1822 - 1908
Quiet. Studious. Hardworking. All words used to describe Benjamin Betts. The 6th president of the ANS, Betts was born in Wilmington, Delaware on June 4, 1822 and largely self-taught. He began collecting coins, medals and stamps in the 1850s.
Betts moved to Brooklyn, New York in the 1860s and began working as an auditor for the Clyde Steamship Co. He joined the ANS as a resident member in February of 1868. Betts was elected First Vice President the following year and, in March of 1870, President. Betts' presidency was not particularly distinguished—in fact, there is little evidence that the ANS met much at all during his three year tenure in that office.
Betts' greater contributions to the ANS came in two forms. First, in April 1869, Betts joined the Society's Lincoln Medal Commitee and was instrumental in bringing to a conclusion the various legal disputes pertaining to that medal. His second, and probably most substantial contribution, came during his tenure as Treasurer, which ran from 1874 through 1888. It was during his tenure that the ANS had its first period of sustained financial stability.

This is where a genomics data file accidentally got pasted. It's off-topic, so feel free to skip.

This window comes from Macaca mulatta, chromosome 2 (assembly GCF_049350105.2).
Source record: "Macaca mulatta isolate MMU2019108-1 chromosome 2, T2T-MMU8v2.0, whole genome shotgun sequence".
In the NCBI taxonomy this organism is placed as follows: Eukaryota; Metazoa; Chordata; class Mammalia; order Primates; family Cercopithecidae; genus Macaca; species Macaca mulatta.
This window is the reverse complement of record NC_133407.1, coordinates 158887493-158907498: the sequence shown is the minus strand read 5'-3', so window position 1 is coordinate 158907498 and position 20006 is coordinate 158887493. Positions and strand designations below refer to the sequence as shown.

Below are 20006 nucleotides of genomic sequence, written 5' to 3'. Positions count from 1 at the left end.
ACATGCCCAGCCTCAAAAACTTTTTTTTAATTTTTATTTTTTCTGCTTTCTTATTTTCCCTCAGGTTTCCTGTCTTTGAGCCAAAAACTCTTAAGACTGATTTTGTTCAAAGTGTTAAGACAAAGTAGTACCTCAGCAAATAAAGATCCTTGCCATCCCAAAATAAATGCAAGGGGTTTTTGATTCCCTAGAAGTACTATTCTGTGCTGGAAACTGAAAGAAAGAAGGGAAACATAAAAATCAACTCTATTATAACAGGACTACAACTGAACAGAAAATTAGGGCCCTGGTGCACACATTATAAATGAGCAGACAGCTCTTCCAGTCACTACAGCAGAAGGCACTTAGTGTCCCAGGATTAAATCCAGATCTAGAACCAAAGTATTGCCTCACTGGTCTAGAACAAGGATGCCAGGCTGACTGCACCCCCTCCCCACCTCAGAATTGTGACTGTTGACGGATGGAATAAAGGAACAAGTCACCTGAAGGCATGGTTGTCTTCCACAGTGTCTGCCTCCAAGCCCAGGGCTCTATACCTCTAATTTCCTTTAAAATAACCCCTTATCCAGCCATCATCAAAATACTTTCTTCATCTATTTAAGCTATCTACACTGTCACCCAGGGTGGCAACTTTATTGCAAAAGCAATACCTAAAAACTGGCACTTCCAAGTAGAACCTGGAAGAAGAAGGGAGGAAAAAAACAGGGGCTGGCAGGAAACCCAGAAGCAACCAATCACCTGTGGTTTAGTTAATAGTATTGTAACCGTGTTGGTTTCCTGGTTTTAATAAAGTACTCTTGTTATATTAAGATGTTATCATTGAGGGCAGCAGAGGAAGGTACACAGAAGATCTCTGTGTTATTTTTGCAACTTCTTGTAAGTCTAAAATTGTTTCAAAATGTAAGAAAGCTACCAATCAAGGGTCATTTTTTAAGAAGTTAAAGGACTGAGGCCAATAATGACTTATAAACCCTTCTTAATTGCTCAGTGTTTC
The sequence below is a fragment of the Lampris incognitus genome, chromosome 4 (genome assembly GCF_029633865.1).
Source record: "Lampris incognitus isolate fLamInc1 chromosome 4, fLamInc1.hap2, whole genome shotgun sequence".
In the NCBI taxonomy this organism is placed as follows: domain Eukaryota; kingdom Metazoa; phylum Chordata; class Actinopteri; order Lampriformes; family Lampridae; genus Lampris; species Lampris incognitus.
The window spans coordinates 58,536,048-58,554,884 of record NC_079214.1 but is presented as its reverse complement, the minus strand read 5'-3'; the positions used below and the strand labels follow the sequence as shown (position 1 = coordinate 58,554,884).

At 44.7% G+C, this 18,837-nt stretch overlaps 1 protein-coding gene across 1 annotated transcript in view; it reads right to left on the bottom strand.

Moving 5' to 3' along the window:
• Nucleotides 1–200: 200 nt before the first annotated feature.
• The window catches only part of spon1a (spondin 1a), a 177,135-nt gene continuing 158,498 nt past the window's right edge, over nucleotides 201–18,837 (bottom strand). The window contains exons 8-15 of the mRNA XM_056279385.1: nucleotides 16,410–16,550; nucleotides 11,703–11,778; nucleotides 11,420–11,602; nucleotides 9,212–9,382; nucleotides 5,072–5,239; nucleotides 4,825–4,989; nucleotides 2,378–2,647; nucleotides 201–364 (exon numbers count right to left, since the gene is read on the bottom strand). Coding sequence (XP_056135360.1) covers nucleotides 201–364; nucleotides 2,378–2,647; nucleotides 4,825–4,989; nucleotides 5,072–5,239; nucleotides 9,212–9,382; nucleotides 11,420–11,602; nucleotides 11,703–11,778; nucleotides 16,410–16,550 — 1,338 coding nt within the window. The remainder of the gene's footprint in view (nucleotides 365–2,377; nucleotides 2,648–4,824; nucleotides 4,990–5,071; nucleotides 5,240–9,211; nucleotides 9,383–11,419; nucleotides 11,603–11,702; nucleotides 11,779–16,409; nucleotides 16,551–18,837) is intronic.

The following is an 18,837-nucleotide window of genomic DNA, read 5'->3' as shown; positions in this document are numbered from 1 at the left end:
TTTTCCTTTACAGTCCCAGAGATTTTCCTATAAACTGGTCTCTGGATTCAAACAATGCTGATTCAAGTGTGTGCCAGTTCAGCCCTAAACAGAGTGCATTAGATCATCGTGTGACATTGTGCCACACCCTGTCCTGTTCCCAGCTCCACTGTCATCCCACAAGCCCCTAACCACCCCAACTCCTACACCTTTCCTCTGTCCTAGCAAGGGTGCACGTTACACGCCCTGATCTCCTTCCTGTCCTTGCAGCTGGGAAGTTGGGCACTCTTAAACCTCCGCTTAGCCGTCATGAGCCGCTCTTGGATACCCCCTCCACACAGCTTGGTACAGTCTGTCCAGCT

Betts involvement with the ANS diminished after 1888, in part because Betts suffered from ill health. However, in January 1908 Betts' contributions to the ANS were noted when the Society named him an Honorary President for Life. Unfortunately, that honor was short-lived—Betts died later that year on October 2nd.
Betts was particularly fascinated with the history of early America and the Mississippi Bubble speculation and authored several articles on these topics. His collection of American medals and Spanish-American and U.S. colonial coins was sold in two separate auctions. The primary sale occurred on January 11, 1898. The remainder of Betts' collection was sold after his death in December 1908.